BRIDGE AND CHESS

AT­TEN­TION! THIS FEA­TURE IS NOT AVAIL­ABLE

The Hamilton Spectator - - FOOD - BY PHILLIP ALDER

I was asked this ques­tion: What is the one thing you teach your stu­dents that they never seem to get and you can­not un­der­stand why? My an­swer is the theme of this col­umn.

South is in four spades. West guesses well to lead the club two. How should the de­fend­ers card to de­feat the con­tract?

Over West’s take­out dou­ble, North ap­plied the main con­clu­sion from the Law of To­tal Tricks, jump­ing to four spades be­cause he knew of a 10-card fit.

West might have led the spade ace, plan­ning to exit with a di­a­mond in the hope that his four honor cards would all win tricks. Here, though, that would not have worked.

When West leads a low club, which card should East con­trib­ute?

East is play­ing third hand high; his card might even win the trick. In this sit­u­a­tion, East must play the bot­tom of his touch­ing cards: the jack.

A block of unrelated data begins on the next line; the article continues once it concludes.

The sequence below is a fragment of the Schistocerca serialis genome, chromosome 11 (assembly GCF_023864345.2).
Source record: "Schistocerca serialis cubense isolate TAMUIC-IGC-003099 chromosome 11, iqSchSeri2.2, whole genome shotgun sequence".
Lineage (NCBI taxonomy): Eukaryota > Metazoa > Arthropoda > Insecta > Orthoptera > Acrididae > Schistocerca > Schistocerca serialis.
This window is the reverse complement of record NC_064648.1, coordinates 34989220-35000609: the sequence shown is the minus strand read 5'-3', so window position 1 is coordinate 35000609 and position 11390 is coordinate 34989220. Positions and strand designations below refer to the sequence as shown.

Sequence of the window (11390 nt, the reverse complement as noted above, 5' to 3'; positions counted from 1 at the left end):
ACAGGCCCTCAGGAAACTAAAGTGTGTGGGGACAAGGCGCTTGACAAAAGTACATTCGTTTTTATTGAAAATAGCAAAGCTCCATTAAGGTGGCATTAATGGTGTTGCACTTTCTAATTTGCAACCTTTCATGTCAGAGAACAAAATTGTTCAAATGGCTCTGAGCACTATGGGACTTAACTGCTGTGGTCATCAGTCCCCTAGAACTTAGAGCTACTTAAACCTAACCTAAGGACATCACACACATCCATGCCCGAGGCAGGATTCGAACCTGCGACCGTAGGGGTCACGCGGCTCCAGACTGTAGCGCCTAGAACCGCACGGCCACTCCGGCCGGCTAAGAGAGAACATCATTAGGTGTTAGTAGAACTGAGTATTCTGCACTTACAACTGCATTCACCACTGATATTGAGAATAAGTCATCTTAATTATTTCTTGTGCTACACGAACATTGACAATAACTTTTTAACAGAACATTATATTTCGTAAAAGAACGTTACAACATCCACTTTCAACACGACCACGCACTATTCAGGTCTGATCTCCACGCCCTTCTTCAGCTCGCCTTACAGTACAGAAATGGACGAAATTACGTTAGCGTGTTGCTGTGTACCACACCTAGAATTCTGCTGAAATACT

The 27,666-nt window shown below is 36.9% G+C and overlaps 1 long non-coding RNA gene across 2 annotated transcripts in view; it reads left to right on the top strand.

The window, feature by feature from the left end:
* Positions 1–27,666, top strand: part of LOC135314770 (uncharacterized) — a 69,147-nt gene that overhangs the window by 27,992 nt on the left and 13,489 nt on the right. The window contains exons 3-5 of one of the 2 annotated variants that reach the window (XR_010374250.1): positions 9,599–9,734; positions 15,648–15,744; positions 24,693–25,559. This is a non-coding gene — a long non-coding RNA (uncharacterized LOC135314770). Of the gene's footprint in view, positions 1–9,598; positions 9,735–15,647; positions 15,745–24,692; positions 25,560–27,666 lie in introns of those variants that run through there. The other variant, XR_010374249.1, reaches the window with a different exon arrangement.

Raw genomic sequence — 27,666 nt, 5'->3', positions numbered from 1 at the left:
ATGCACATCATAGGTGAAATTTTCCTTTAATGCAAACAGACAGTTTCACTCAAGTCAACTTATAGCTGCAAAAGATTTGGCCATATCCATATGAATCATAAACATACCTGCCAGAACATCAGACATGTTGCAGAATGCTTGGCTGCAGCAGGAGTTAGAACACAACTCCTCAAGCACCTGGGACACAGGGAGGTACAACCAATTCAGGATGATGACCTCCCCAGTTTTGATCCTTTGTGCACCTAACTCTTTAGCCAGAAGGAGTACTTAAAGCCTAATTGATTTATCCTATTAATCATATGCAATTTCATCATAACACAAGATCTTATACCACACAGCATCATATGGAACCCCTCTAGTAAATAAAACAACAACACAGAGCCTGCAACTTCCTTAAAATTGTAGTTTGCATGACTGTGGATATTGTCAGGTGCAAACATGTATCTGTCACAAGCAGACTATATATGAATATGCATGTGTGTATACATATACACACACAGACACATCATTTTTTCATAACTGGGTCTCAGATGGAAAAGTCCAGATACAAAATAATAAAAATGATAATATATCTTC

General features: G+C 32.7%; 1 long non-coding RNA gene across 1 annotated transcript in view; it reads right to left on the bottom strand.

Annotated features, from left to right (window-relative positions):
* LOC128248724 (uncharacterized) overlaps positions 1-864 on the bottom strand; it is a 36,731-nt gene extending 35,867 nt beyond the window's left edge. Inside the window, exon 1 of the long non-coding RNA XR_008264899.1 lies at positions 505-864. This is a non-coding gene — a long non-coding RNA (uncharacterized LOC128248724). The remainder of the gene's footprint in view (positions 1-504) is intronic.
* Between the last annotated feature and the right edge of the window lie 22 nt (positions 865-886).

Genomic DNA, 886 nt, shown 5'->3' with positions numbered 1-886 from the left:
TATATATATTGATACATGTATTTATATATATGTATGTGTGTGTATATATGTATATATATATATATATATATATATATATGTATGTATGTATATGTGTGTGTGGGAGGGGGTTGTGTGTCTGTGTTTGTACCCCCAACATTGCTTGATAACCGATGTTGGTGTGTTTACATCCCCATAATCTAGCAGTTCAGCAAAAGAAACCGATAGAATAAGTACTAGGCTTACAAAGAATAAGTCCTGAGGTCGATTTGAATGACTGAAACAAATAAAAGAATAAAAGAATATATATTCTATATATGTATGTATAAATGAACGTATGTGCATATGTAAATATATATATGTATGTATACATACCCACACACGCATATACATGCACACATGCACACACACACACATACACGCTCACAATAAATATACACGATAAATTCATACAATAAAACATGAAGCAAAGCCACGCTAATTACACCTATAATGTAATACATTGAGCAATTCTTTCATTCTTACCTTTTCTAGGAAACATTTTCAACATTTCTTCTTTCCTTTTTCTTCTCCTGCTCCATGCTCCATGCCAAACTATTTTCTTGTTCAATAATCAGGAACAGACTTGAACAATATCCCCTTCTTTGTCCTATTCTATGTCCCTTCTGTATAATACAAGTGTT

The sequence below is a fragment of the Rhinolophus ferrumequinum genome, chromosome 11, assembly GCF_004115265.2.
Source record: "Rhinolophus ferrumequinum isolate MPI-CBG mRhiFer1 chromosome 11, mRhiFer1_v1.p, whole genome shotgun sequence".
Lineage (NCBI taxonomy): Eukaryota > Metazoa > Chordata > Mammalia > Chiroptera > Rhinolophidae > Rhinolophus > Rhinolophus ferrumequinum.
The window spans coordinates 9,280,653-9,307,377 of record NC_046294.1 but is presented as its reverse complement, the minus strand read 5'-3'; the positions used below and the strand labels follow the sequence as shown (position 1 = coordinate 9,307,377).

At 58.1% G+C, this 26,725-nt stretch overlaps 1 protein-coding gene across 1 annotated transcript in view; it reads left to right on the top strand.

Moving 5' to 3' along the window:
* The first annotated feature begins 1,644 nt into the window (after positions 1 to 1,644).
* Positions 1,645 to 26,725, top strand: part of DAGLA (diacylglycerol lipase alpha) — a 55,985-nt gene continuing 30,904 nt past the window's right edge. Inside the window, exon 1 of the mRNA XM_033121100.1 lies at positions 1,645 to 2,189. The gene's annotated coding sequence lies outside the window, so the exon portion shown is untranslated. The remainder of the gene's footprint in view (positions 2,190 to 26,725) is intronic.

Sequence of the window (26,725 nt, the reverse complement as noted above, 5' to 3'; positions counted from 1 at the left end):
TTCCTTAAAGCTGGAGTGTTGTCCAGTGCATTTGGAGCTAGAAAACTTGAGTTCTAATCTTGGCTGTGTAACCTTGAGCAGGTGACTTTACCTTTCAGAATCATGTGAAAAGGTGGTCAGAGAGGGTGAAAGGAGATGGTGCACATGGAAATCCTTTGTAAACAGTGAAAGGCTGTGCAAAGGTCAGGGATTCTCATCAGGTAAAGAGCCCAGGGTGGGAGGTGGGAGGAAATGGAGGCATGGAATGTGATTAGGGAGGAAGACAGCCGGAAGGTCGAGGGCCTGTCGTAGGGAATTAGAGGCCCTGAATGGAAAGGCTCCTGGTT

When South takes the trick with the ace, West knows his part­ner has the club queen. So, when South next plays a trump, West can win and con­tinue with a sec­ond low club to give his part­ner the lead.

Then, with luck, East will shift to the heart nine (the high card deny­ing an honor in the suit), and West will take two tricks in that suit to de­feat the con­tract.

East should not lead to a di­a­mond, be­cause if West has a win­ner there, it isn’t go­ing to dis­ap­pear. But a heart trick might — and will — evap­o­rate.

Fi­nally, if de­clarer ducks the first trick, East should im­me­di­ately switch to the heart nine. West’s lead marks South with the club ace, so re­turn­ing that suit would be a waste of time.

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